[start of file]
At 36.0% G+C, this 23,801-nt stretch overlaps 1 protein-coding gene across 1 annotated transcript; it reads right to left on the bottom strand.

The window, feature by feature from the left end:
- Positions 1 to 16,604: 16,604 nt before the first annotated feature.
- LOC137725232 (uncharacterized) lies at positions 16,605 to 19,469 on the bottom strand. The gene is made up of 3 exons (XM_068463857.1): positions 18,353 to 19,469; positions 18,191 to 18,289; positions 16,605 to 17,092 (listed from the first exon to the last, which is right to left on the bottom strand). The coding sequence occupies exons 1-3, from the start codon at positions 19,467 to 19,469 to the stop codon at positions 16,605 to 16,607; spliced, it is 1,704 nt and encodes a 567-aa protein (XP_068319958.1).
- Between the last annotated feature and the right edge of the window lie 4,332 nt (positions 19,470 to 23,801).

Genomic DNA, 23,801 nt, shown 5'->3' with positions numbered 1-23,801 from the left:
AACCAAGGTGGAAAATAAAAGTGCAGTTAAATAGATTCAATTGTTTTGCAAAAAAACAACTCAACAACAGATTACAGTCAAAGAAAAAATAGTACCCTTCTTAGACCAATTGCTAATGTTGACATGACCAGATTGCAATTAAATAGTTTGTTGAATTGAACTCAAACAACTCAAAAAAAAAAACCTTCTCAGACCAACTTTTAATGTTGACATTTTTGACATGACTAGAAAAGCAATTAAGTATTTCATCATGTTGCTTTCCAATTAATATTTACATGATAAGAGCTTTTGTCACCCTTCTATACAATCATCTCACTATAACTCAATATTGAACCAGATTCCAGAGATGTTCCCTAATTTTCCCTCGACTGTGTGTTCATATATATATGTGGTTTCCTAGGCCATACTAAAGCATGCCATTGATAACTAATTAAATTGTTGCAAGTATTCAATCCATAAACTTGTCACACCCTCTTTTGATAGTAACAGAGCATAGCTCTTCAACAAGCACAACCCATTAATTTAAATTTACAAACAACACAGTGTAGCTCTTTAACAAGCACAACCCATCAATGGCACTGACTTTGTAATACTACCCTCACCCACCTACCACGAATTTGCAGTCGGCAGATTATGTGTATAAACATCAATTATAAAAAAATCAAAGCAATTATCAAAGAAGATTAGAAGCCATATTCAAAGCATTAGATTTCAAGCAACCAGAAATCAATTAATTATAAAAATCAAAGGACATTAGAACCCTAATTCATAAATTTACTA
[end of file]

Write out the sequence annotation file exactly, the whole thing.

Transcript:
At 36.0% G+C, this 23,801-nt stretch overlaps 1 protein-coding gene across 1 annotated transcript; it reads right to left on the bottom strand.

The window, feature by feature from the left end:
- Positions 1 to 16,604: 16,604 nt before the first annotated feature.
- LOC137725232 (uncharacterized) lies at positions 16,605 to 19,469 on the bottom strand. The gene is made up of 3 exons (XM_068463857.1): positions 18,353 to 19,469; positions 18,191 to 18,289; positions 16,605 to 17,092 (listed from the first exon to the last, which is right to left on the bottom strand). The coding sequence occupies exons 1-3, from the start codon at positions 19,467 to 19,469 to the stop codon at positions 16,605 to 16,607; spliced, it is 1,704 nt and encodes a 567-aa protein (XP_068319958.1).
- Between the last annotated feature and the right edge of the window lie 4,332 nt (positions 19,470 to 23,801).

Genomic DNA, 23,801 nt, shown 5'->3' with positions numbered 1-23,801 from the left:
AACCAAGGTGGAAAATAAAAGTGCAGTTAAATAGATTCAATTGTTTTGCAAAAAAACAACTCAACAACAGATTACAGTCAAAGAAAAAATAGTACCCTTCTTAGACCAATTGCTAATGTTGACATGACCAGATTGCAATTAAATAGTTTGTTGAATTGAACTCAAACAACTCAAAAAAAAAAACCTTCTCAGACCAACTTTTAATGTTGACATTTTTGACATGACTAGAAAAGCAATTAAGTATTTCATCATGTTGCTTTCCAATTAATATTTACATGATAAGAGCTTTTGTCACCCTTCTATACAATCATCTCACTATAACTCAATATTGAACCAGATTCCAGAGATGTTCCCTAATTTTCCCTCGACTGTGTGTTCATATATATATGTGGTTTCCTAGGCCATACTAAAGCATGCCATTGATAACTAATTAAATTGTTGCAAGTATTCAATCCATAAACTTGTCACACCCTCTTTTGATAGTAACAGAGCATAGCTCTTCAACAAGCACAACCCATTAATTTAAATTTACAAACAACACAGTGTAGCTCTTTAACAAGCACAACCCATCAATGGCACTGACTTTGTAATACTACCCTCACCCACCTACCACGAATTTGCAGTCGGCAGATTATGTGTATAAACATCAATTATAAAAAAATCAAAGCAATTATCAAAGAAGATTAGAAGCCATATTCAAAGCATTAGATTTCAAGCAACCAGAAATCAATTAATTATAAAAATCAAAGGACATTAGAACCCTAATTCATAAATTTACTA